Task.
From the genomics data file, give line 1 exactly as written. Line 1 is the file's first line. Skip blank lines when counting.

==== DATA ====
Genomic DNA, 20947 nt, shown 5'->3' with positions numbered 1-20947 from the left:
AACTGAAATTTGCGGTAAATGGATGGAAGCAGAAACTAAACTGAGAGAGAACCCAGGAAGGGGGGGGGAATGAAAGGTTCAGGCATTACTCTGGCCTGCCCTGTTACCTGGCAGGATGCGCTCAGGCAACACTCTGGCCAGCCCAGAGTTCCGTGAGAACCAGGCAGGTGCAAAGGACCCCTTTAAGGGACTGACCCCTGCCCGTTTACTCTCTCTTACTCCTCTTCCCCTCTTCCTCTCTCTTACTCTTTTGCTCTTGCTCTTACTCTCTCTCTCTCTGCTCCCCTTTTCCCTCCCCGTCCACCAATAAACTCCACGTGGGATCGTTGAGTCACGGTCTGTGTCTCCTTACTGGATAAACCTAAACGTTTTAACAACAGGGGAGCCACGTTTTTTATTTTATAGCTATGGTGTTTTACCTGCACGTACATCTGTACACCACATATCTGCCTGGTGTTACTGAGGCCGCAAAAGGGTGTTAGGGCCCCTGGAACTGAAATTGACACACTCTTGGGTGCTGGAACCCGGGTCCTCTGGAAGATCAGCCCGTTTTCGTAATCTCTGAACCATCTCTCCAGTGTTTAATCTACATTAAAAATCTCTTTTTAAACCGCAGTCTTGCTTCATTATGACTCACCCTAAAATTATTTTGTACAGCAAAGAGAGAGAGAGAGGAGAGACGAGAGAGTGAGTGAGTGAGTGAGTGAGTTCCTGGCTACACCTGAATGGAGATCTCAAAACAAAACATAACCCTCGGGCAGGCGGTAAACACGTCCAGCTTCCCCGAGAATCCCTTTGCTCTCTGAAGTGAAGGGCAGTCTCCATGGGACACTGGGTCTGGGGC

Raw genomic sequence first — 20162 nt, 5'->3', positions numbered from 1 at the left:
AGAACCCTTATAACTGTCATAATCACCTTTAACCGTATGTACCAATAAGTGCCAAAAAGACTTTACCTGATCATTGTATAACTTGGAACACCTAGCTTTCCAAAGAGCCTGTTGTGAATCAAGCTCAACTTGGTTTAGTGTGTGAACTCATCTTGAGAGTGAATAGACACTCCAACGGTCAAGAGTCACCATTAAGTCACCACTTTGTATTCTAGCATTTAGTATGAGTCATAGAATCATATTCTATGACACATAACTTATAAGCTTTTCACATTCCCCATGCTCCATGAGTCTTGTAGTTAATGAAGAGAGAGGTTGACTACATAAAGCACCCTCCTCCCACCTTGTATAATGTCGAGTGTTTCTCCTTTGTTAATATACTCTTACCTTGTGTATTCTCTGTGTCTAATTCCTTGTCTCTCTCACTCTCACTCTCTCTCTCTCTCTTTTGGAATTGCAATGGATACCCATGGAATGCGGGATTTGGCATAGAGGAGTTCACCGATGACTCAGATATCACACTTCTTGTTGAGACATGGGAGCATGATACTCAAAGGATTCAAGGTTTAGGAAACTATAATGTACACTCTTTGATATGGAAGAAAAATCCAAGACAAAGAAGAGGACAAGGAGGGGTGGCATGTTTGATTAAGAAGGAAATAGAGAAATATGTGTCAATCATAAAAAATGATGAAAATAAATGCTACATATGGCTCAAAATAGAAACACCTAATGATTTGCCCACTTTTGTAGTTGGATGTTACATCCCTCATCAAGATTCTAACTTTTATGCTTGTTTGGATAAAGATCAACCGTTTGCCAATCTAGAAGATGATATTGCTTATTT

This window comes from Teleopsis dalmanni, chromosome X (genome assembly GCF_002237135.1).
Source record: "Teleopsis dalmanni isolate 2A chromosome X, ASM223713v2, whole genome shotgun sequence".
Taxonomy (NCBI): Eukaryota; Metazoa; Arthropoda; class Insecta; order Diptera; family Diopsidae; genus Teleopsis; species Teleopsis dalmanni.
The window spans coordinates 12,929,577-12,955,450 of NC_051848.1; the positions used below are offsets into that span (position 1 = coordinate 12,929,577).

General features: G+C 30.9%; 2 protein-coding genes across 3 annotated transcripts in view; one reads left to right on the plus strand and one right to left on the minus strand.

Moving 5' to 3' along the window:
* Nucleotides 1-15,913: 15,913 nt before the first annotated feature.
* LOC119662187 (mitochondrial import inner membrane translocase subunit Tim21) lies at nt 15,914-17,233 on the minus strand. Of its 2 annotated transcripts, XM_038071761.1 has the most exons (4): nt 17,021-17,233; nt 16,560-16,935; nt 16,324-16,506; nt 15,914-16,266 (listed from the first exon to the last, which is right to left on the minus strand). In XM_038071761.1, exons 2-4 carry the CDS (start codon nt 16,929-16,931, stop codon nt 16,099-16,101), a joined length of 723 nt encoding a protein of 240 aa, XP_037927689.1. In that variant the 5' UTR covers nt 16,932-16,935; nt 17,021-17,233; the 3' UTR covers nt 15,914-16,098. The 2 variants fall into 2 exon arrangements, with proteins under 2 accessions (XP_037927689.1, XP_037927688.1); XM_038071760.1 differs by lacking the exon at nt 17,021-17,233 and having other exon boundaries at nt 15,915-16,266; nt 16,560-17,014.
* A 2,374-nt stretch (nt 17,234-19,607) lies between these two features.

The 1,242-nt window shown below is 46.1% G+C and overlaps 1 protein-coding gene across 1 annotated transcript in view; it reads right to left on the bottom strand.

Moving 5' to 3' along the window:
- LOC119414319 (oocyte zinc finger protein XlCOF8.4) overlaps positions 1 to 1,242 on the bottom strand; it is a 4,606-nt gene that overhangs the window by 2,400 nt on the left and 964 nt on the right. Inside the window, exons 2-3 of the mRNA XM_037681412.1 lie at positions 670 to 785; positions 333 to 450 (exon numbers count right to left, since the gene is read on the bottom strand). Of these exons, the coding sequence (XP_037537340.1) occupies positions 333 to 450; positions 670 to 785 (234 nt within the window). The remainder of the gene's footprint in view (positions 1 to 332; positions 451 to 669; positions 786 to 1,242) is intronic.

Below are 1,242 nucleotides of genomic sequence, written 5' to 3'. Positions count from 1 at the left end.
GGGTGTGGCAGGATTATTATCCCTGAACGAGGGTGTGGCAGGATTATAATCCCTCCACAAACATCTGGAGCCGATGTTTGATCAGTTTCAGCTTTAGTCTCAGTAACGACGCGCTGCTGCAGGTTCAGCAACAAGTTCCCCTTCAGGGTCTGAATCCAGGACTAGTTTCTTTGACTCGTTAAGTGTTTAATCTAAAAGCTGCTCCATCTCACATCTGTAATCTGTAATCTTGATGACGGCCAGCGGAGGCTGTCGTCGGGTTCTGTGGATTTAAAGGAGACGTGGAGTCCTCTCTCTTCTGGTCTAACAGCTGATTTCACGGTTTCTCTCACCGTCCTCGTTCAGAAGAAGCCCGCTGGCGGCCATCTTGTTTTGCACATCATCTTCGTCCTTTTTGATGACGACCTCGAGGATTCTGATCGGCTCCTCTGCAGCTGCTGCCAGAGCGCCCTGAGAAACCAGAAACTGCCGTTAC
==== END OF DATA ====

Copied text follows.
Genomic DNA, 20947 nt, shown 5'->3' with positions numbered 1-20947 from the left: